NOTE An album might or might not be a physical folder in a file system. In this International Standard, an album is a

type of association.
[ISO 15740:2008, definition 3.1]
3.7
aliasing

output image artefacts that occur in a sampled imaging system for input images having significant energy at

frequencies higher than the Nyquist frequency of the system

NOTE 1 These artefacts usually manifest themselves as moiré patterns in repetitive image features or as jagged

“stairstepping” at edge transitions.
2 © ISO 2012 – All rights reserved
---------------------- Page: 6 ----------------------
ISO 12231:2012(E)
NOTE 2 This term is also defined in ISO 12233, ISO 16067-2 and ISO 21550.
[ISO 16067-1:2003, definition 3.2]
3.8
aliasing ratio

value equal to the “maximum minus minimum” modulation divided by the “average” modulation of an electronic

still picture camera when imaging a frequency burst of constant spatial frequency

NOTE The aliasing ratio is described in 6.4 of ISO 12233:2000.
[ISO 12233:2000, definition 3.4]
3.9
application
image application software for use on a personal computer
[ISO 12231:2005, definition 3.5]
3.10
Application Programming Interface
API
high-level functional description of a software interface
NOTE 1 An API is typically language-dependent.

NOTE 2 This was taken from ISO 15740:2005, definition 3.2, which has been cancelled and replaced by ISO 15740:2008.

3.11
artefactual attribute

attribute of image quality that, when evident in an image, nearly always leads to a loss of overall image quality

NOTE The commonly used terms defect and impairment are similar in meaning.
EXAMPLE Examples of artefactual attributes include noise and aliasing.
[ISO 20462-1:2005, definition 3.1, ISO 20462-3:2005, definition 3.1]
3.12 aspect ratio
3.12.1
image aspect ratio
ratio of the image width to the image height
[ISO 12233:2000, definition 3.10, ISO 15740:2008, definition 3.16]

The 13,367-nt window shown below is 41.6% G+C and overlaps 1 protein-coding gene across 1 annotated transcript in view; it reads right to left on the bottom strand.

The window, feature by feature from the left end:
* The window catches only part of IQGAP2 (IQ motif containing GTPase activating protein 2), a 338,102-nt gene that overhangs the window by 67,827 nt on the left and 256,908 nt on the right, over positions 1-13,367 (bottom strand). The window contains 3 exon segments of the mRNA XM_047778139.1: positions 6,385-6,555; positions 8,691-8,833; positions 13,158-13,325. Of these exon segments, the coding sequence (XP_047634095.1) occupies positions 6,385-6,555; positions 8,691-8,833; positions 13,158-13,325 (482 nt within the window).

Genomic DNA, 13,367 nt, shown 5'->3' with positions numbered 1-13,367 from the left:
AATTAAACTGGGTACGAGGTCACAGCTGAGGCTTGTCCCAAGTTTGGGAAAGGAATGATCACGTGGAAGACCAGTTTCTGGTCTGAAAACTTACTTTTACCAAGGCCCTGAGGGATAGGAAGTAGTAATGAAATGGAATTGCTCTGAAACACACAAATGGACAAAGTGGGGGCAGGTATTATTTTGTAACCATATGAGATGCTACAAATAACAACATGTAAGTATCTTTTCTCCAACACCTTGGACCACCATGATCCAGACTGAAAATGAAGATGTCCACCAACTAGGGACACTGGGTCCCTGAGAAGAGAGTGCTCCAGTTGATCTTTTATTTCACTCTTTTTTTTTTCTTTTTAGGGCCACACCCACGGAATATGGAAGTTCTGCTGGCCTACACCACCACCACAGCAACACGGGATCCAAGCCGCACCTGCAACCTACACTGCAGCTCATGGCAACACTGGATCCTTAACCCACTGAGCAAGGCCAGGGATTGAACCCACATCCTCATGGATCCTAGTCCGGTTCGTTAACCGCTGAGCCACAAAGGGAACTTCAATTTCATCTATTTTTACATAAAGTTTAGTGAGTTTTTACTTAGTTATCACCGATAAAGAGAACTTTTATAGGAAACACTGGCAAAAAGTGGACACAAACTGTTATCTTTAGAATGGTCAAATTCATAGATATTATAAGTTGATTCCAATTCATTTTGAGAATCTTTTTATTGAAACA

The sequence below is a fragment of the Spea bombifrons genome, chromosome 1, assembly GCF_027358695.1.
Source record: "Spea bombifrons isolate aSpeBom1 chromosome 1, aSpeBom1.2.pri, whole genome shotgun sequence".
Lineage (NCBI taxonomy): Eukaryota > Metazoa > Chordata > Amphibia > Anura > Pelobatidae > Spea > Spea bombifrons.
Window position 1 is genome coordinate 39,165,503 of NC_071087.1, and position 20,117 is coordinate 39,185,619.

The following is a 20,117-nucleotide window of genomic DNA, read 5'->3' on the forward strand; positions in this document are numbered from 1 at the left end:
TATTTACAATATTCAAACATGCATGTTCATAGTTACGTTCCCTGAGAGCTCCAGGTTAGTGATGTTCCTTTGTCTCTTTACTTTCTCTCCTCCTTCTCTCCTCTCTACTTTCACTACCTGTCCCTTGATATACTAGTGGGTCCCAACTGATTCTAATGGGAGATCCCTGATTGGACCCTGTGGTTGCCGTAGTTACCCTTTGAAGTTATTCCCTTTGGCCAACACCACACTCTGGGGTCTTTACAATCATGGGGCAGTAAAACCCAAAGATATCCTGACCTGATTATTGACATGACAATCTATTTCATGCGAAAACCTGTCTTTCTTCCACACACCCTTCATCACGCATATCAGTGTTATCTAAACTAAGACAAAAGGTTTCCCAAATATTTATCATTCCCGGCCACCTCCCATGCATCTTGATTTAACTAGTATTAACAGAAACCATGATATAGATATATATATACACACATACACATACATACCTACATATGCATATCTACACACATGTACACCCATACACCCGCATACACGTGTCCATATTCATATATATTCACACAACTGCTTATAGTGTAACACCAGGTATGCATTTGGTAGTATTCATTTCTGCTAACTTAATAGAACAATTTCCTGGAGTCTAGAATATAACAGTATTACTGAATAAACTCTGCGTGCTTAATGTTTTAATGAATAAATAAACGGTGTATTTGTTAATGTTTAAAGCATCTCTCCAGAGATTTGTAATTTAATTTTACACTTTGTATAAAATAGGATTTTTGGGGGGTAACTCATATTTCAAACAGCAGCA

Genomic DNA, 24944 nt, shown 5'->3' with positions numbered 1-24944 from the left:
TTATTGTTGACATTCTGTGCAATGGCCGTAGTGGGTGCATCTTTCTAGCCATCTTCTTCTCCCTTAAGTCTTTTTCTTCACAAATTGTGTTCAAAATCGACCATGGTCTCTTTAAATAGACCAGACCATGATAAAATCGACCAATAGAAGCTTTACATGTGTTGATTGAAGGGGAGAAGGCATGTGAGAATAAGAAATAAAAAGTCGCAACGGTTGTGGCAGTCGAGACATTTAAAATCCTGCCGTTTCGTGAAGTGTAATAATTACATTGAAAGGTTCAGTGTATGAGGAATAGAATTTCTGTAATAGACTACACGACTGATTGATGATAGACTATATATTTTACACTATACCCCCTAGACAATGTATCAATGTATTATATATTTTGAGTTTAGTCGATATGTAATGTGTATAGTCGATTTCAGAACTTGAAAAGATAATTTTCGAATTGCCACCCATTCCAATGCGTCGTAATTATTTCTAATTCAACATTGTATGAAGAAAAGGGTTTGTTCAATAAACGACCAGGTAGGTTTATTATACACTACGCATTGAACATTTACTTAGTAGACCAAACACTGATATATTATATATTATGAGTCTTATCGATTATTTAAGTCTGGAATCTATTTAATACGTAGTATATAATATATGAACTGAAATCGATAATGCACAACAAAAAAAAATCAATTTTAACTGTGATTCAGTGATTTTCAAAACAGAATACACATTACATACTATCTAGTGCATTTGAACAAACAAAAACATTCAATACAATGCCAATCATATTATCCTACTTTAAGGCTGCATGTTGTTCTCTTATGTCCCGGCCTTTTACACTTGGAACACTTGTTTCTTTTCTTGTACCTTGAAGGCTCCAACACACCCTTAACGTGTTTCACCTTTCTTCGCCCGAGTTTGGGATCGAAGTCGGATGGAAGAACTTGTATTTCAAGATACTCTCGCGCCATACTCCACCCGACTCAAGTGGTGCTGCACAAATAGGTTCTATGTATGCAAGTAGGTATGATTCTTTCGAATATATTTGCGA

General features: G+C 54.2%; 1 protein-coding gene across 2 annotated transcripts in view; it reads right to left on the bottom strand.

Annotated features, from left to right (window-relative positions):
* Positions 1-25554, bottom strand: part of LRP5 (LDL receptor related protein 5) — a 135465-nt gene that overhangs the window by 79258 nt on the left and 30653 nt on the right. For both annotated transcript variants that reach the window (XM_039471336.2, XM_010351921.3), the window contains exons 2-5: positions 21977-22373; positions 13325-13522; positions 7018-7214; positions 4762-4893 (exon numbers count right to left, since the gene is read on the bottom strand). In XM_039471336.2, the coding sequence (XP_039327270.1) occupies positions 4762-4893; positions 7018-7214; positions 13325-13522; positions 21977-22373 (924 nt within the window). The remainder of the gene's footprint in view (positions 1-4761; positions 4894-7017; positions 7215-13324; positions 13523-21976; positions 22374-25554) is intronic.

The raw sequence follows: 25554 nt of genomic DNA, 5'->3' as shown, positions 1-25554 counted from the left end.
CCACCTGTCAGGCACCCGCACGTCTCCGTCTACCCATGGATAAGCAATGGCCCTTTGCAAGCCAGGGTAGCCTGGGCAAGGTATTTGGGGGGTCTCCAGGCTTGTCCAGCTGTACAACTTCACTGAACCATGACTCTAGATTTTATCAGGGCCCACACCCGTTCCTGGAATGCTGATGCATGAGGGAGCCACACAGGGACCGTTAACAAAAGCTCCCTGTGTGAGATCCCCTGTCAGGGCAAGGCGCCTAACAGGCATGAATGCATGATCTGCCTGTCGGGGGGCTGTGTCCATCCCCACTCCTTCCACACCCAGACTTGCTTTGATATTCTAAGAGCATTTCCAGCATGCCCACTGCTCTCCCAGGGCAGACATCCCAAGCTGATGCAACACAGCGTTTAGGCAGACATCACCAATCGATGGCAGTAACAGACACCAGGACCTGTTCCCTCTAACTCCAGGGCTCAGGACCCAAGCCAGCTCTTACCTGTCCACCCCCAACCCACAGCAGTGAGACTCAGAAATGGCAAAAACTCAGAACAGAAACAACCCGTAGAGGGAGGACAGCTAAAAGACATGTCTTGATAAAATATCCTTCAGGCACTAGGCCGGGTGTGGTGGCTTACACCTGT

3.12.2
pixel aspect ratio

ratio of the distance between sampling points in the two orthogonal sampling directions

NOTE 1 If the distances are equal, the pixel aspect ratio equals 1:1, and is said to be “square”.

NOTE 2 See also image aspect ratio (3.12.1).
[ISO 12231:2005, definition 2.6.2]
3.13
association
logical construct used to expose a relationship between discrete objects

NOTE Associations are used to indicate that separate data objects are related. Associations are represented like

folders, and may be nested using a standard branched hierarchical tree structure.

EXAMPLE A time sequence or user-defined groupings by content or capture session.
[ISO 15740:2008, definition 3.2]
© ISO 2012 – All rights reserved 3
---------------------- Page: 7 ----------------------
ISO 12231:2012(E)
3.14
attribute
aspect, dimension, or component of overall image quality
NOTE 1 See also artefactual attribute (3.11) and preferential attribute (3.138).
NOTE 2 This term is also defined in ISO 20462-1 and ISO 20462-3.

EXAMPLE Examples of image quality attributes include image structure properties such as sharpness and noise;

colour and tone reproduction properties such as contrast, colour balance, and relative colourfulness; and digital artefacts

such as aliasing, contouring, and compression defects.
3.15
attribute just noticeable difference
attribute JND

measure of the detectability of appearance variations, corresponding to a stimulus difference that would lead

to a 75:25 proportion of responses in a paired comparison task in which univariate stimuli pairs were assessed

in terms of a single attribute identified in the instructions

NOTE 1 As an example, a paired comparison identifying the sharper of two stimuli that differed only in their generating

system modulation transfer function (MTF) would yield results in terms of sharpness attribute JNDs. If the MTF curves

differed monotonically and did not cross, the outcome of the paired comparison would depend primarily upon the observers’

ability to detect changes in the appearance of the stimuli as a function of MTF variations, with little or no value judgement

required of the observers.

NOTE 2 If observers are instead asked to choose which of a pair of stimuli is higher in overall image quality, and if the

stimuli in aggregate are multivariate, such that the observer must make value judgements of the importance of a number

of attributes, rather than focusing on one aspect of image appearance, it is observed experimentally that larger objective

stimulus differences (for example, MTF changes) are required to obtain a 75:25 proportion of responses, which in this case

corresponds to a quality JND.

NOTE 3 A JND is a statistical quantity, derived from a number of observations. An observer assessing a single pair

of images differing by one attribute JND is unlikely to be confident that he or she has detected the sample difference. A

stimulus difference of approximately three JNDs is usually needed for an observer of average sensitivity to feel reasonably

certain of his or her assessment.
NOTE 4 See also quality JND (3.143).
NOTE 5 Adapted from ISO 20462-1.
3.16
categorical sort method